Raleigh wants public’s help setting route for bus rapid transit line to downtown Cary

The planned bus rapid transit line west of downtown Raleigh will extend into downtown Cary, but which path it will follow to get there is still up in the air.

Settling on a route for the Western Boulevard BRT is one goal of a study that will get underway Tuesday with a public meeting at N.C. State University’s McKimmon Center, 1101 Gorman St. The study will also look at land use along the BRT corridor and propose potential changes in development patterns as the bus line gets built in the coming decade.

Tuesday’s meeting, postponed from September by Hurricane Dorian, will be an open house from 4 to 8 p.m., with a formal presentation at 6:30 p.m.

There are three options for connecting the Western Boulevard bus rapid transit line from Raleigh into downtown Cary. City of Raleigh

Bus rapid transit combines the cost and flexibility of a bus system with some of the amenities of light rail, including stations with raised, covered platforms where passengers can buy tickets before boarding. BRT buses also have their own lanes and green lights at intersections to help keep them from getting bogged down in traffic.

The Wake Transit Plan, endorsed by voters when they approved a half-cent sales tax for transit in 2016, calls for four BRT lines radiating from downtown Raleigh. The first will follow New Bern Avenue east past WakeMed’s main campus before ending at New Hope Road.

City planners presented an early vision for the New Bern BRT line last month. It showed 3.3 miles of dedicated bus lanes on New Bern and Edenton Street east of downtown, with buses mingling in traffic for nearly two more miles east of WakeMed. It also identified nine potential station sites, roughly a half mile apart, that would put 96% of riders along the route within a five-minute walk of their destination, said Mila Vega, senior transportation planner for the city.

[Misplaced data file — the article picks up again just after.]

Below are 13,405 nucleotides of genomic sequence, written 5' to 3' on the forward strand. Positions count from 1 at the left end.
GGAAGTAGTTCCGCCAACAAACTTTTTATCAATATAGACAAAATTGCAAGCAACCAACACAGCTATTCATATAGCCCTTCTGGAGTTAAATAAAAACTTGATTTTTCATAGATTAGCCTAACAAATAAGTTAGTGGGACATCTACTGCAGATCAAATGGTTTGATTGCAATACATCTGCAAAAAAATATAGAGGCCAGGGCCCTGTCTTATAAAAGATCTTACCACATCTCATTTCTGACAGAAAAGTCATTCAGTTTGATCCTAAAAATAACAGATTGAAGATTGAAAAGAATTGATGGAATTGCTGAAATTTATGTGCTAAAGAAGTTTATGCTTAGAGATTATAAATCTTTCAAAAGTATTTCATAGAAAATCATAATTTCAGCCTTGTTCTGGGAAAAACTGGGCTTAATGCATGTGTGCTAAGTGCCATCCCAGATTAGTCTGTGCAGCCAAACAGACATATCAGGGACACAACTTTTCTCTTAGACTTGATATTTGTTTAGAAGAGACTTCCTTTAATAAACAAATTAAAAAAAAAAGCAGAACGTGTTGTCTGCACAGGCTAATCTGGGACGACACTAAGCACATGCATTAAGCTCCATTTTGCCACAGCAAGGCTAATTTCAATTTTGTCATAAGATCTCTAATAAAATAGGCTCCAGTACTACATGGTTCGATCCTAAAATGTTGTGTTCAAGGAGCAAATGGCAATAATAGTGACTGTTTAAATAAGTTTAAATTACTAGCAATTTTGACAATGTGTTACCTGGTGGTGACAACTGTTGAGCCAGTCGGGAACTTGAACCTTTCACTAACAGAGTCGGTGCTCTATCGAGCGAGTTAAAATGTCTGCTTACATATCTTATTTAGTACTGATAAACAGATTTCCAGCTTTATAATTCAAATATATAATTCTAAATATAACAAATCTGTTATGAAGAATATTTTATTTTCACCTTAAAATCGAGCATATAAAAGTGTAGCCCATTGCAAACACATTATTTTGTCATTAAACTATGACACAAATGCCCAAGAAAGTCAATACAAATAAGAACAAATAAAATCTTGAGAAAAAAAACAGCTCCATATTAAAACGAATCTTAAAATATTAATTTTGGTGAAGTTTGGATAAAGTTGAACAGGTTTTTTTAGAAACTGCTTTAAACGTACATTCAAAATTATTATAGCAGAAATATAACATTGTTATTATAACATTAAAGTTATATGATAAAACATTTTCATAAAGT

Vega said the New Bern Avenue BRT line will set a template for the other three, in terms of how the stations look and operate.

“As we decide New Bern, we’re trying to think about how this will work system-wide,” she said. “It should have the same feel.”

The city expects it will cost about $71.5 million to build the New Bern BRT line. Just over half of that would come from local sources, including the Wake transit tax, but the city is hoping the rest will come from the federal government. It plans to begin construction in the summer of 2021 and begin service on the line in late 2023.

The western and southern BRT lines would open sometime after that, and the northern line up Capital Boulevard would be last.

The city will use Tuesday’s meeting to collect public feedback on the Western Boulevard BRT line. For those who can’t make it, an online survey, at publicinput.com/BRTProjects, asks how people might use the BRT line and where stations or stops should be located.

There are also links there for surveys on the New Bern BRT line and on policies Raleigh might pursue to prevent development around the stations from excluding bus riders.

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Richard Stradling covers transportation for The News & Observer. Planes, trains and automobiles, plus ferries, bicycles, scooters and just plain walking. Also, #census2020. He’s been a reporter or editor for 32 years, including the last 20 at The N&O. 919-829-4739, rstradling@newsobserver.com.